This is the time of the year that all of us are selecting the read-alouds for the first month of school. We’re literally charting the course for the school year with the texts we select. The books we read now with our students will become the Touchstone Texts for our year with them. We’ll refer back to them again and again as the year moves along. We’ve all had the experience of choosing a book at this magical time of the year and then, sadly, discovering that it didn’t work well for us at all. It didn’t serve our students or our teaching as the year progressed. What a loss! We invested all of that time, all of that student learning energy into a book that fell flat before the year was over. It didn’t make it for the long haul.
Recently our minister, Brent Damrow, preached on Touchstone Texts in our church one Sunday. (Okay, he didn’t intend to be preaching on Touchstone Texts the way you and I think of them. He had a different type of text in mind.) He did an amazing job of explaining how Touchstone Texts operate and why they’re so important. Frankly, he did a better job of explaining it than I have EVER done. So, I asked him if he’d share with all of you.
Graciously, he said, “yes”. Here’s his explanation:
What is your touchstone? The idea of touchstone has always been associated with something precious as far back as ancient Greece, touchstones were used to measure precious metals. The touchstone was a piece of slate or flint, and when you rubbed a piece of gold or silver over that flint it left a mark that told you just how precious the metal was; Just how pure it was – whether or not you wanted to hold onto it.
In the 1880’s inspired by the character Touchstone from Shakespeare’s As You like It,that idea was extended by Matthew Arnold to apply to poetry. Arnold was frustrated that the greatness of poetry was measured by its historicity or simply by who wrote it; rather than by its meaning or beauty. And so Arnold suggested a few gems, like Hamlet’s dying words to Horatio, as touchstones against which the beauty and significance of poetry should be measured: A way of determining which pieces of poetry were worth committing to your heart.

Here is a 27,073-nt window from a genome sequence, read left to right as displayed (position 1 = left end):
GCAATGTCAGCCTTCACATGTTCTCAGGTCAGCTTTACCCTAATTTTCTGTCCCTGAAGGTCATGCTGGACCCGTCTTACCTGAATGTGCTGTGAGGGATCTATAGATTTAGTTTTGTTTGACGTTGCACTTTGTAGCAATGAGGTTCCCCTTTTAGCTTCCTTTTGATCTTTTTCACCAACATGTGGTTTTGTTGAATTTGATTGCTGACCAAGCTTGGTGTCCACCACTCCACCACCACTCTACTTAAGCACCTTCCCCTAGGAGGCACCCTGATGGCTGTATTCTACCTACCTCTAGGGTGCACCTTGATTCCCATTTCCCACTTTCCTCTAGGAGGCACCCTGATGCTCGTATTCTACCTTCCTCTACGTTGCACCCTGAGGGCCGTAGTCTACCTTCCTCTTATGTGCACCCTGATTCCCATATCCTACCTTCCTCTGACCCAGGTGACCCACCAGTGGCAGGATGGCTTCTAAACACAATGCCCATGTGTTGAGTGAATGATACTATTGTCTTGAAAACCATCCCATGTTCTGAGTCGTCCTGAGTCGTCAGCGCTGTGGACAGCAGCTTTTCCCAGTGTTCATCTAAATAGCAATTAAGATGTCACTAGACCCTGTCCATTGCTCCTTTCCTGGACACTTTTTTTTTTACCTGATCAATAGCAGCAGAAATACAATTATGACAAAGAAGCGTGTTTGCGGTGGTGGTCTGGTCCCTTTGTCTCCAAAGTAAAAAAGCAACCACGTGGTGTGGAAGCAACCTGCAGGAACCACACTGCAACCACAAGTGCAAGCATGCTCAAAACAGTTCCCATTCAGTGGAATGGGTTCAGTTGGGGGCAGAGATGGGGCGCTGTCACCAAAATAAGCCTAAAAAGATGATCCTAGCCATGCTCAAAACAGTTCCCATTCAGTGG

By the way, I want to look at that term today is in the sense of something that you hold onto. Something that in the midst of difficulty or stress points you straight to what its beautiful, true and worth holding onto. Something whose touch calms you, grounds you, shows you peace or hope or love. A touchstone is the rock you hold onto when the winds blow and the rains fall. What is your touchstone? Sometimes that touchstone is a memory or a song. And sometimes it is something tangible that we carry with us.
So…. what will you choose as the touchstones for your classroom for this year? What will you hold up to your students as beautiful, true, and worth holding on to? This is our opportunity to choose for our students for this year… to create the anchors that will ground our work for the entire year. Choose well. If you’d like to hear Brent (he’s really easy to listen to — engaging and animated — and as great as these words are printed here, they are incredibly powerful when Brent is speaking them) go here.